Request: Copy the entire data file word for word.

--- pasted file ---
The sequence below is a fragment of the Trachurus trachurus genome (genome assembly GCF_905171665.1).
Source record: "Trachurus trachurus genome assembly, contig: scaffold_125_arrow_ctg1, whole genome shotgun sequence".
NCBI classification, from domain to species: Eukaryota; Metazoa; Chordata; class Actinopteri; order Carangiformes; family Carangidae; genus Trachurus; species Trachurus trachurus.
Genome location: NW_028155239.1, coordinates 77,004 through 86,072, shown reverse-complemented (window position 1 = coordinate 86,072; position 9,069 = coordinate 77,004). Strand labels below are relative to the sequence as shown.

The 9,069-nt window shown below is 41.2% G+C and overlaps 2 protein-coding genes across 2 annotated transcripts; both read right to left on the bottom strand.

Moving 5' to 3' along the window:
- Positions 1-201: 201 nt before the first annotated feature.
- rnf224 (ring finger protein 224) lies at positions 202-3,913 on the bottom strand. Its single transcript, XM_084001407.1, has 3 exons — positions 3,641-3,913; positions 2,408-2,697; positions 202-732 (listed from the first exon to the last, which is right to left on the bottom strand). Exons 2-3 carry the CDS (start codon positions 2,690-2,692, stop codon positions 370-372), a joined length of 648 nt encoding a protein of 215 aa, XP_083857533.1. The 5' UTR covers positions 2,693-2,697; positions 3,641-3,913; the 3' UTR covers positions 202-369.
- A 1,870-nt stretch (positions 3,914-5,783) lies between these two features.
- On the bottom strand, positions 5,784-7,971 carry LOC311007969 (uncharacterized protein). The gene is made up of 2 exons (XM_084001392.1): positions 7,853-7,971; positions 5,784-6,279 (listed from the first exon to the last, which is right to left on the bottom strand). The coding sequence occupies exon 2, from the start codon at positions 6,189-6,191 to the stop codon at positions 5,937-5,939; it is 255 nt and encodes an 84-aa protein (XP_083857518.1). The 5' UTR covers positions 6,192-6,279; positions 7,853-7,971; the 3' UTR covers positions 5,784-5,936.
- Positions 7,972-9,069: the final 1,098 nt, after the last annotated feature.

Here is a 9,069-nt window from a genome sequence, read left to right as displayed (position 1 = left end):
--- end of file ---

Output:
The sequence below is a fragment of the Trachurus trachurus genome (genome assembly GCF_905171665.1).
Source record: "Trachurus trachurus genome assembly, contig: scaffold_125_arrow_ctg1, whole genome shotgun sequence".
NCBI classification, from domain to species: Eukaryota; Metazoa; Chordata; class Actinopteri; order Carangiformes; family Carangidae; genus Trachurus; species Trachurus trachurus.
Genome location: NW_028155239.1, coordinates 77,004 through 86,072, shown reverse-complemented (window position 1 = coordinate 86,072; position 9,069 = coordinate 77,004). Strand labels below are relative to the sequence as shown.

The 9,069-nt window shown below is 41.2% G+C and overlaps 2 protein-coding genes across 2 annotated transcripts; both read right to left on the bottom strand.

Moving 5' to 3' along the window:
- Positions 1-201: 201 nt before the first annotated feature.
- rnf224 (ring finger protein 224) lies at positions 202-3,913 on the bottom strand. Its single transcript, XM_084001407.1, has 3 exons — positions 3,641-3,913; positions 2,408-2,697; positions 202-732 (listed from the first exon to the last, which is right to left on the bottom strand). Exons 2-3 carry the CDS (start codon positions 2,690-2,692, stop codon positions 370-372), a joined length of 648 nt encoding a protein of 215 aa, XP_083857533.1. The 5' UTR covers positions 2,693-2,697; positions 3,641-3,913; the 3' UTR covers positions 202-369.
- A 1,870-nt stretch (positions 3,914-5,783) lies between these two features.
- On the bottom strand, positions 5,784-7,971 carry LOC311007969 (uncharacterized protein). The gene is made up of 2 exons (XM_084001392.1): positions 7,853-7,971; positions 5,784-6,279 (listed from the first exon to the last, which is right to left on the bottom strand). The coding sequence occupies exon 2, from the start codon at positions 6,189-6,191 to the stop codon at positions 5,937-5,939; it is 255 nt and encodes an 84-aa protein (XP_083857518.1). The 5' UTR covers positions 6,192-6,279; positions 7,853-7,971; the 3' UTR covers positions 5,784-5,936.
- Positions 7,972-9,069: the final 1,098 nt, after the last annotated feature.

Here is a 9,069-nt window from a genome sequence, read left to right as displayed (position 1 = left end):